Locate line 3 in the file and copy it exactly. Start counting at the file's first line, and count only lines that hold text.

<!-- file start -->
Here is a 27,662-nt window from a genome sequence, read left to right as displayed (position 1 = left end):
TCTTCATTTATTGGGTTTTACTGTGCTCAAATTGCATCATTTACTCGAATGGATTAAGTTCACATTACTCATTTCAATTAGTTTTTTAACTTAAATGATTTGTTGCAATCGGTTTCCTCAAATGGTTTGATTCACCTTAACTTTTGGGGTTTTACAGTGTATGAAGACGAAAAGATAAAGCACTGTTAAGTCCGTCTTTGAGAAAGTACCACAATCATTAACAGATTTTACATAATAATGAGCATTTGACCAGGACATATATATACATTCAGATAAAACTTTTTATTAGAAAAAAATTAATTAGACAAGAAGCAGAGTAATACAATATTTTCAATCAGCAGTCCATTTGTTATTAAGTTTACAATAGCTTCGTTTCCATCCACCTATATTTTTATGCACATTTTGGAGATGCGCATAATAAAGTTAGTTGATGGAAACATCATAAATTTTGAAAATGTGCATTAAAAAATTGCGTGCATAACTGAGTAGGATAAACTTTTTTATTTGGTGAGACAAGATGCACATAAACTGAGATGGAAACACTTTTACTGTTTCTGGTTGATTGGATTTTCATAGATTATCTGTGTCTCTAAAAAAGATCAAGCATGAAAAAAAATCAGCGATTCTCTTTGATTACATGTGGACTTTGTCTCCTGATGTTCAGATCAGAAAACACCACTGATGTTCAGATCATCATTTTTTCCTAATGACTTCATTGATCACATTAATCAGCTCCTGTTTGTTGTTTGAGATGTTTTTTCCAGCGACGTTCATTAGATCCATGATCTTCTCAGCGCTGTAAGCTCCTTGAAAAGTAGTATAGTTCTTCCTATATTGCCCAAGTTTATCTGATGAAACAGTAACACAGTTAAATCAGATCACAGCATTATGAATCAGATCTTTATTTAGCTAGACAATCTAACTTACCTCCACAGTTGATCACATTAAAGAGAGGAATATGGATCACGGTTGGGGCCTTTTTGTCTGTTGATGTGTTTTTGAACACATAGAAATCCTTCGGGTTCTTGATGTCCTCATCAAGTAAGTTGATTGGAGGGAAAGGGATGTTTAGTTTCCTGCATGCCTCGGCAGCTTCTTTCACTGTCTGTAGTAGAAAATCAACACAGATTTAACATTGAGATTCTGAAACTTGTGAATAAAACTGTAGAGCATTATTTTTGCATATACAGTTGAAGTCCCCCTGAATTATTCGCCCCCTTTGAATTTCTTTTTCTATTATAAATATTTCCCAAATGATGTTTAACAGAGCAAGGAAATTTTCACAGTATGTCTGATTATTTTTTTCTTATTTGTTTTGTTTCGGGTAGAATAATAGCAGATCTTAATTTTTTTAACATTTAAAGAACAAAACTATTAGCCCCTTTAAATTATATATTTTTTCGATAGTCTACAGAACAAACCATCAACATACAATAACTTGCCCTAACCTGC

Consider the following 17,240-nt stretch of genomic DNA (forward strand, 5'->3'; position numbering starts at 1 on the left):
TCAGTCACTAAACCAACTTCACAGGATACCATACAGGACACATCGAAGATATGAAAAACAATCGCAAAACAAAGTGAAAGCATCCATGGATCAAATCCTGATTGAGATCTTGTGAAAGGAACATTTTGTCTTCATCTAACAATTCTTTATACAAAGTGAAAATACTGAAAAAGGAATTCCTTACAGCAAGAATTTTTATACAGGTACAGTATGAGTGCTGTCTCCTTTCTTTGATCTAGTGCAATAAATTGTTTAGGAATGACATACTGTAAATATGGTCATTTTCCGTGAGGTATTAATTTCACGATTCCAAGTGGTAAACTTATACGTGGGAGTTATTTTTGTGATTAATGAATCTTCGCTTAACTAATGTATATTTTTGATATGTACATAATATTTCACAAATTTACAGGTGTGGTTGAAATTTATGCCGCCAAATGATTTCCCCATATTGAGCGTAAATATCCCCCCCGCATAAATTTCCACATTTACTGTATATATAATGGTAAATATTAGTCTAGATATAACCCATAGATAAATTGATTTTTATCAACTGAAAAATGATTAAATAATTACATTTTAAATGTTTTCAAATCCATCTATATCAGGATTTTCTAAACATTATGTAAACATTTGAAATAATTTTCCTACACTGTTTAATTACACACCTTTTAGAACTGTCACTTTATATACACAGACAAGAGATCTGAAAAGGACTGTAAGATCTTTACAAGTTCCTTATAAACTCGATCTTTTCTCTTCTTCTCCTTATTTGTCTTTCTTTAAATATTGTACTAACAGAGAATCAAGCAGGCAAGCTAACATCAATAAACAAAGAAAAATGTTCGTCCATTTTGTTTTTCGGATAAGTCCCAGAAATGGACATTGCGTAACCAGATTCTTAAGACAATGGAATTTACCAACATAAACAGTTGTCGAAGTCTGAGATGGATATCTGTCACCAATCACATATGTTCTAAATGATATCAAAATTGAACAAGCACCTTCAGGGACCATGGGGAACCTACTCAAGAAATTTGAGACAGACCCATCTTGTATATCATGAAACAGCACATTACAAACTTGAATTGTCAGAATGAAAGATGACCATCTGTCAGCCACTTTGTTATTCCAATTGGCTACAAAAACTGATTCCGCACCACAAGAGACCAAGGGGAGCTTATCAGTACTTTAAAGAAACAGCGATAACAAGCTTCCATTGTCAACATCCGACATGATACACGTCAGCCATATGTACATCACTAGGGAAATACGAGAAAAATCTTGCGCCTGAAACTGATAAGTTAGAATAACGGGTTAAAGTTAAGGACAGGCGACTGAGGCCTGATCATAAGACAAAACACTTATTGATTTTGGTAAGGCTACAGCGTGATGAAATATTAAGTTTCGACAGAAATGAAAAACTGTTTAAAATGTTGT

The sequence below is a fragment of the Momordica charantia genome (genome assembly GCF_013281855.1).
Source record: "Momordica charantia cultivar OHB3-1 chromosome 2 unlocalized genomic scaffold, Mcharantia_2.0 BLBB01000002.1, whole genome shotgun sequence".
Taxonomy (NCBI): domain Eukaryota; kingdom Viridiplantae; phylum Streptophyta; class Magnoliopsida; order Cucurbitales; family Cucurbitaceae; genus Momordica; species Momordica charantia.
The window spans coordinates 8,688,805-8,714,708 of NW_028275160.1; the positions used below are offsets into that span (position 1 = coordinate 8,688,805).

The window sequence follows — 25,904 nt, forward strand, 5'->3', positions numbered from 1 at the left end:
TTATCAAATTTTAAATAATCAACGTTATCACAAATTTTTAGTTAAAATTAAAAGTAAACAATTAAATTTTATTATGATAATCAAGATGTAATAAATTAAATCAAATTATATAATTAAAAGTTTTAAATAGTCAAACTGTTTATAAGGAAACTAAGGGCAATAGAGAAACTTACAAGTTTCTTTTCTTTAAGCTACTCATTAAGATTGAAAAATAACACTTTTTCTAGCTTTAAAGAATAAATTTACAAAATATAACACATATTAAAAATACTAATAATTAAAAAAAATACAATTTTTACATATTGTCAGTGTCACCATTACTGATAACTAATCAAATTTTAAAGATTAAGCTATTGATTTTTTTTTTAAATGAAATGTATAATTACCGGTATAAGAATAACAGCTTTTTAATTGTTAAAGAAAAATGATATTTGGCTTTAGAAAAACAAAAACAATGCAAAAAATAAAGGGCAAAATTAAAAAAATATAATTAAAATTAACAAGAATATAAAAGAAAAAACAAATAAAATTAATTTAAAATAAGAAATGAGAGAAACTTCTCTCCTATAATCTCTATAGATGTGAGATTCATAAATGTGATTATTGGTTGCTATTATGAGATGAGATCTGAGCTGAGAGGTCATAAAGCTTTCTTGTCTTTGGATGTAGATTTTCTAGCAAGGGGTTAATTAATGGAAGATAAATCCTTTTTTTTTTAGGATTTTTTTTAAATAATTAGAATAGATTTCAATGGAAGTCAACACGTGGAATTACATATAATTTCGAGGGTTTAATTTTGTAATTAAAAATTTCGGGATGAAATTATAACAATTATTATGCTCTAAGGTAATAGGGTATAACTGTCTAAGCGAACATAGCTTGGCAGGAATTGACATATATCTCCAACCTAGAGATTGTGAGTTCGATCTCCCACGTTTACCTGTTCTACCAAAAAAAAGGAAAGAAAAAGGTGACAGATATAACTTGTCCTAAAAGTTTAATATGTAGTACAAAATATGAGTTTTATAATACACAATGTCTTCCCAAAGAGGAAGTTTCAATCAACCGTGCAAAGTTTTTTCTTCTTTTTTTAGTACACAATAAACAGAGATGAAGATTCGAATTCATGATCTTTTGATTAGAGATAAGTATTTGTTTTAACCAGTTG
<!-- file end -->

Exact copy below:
Consider the following 17,240-nt stretch of genomic DNA (forward strand, 5'->3'; position numbering starts at 1 on the left):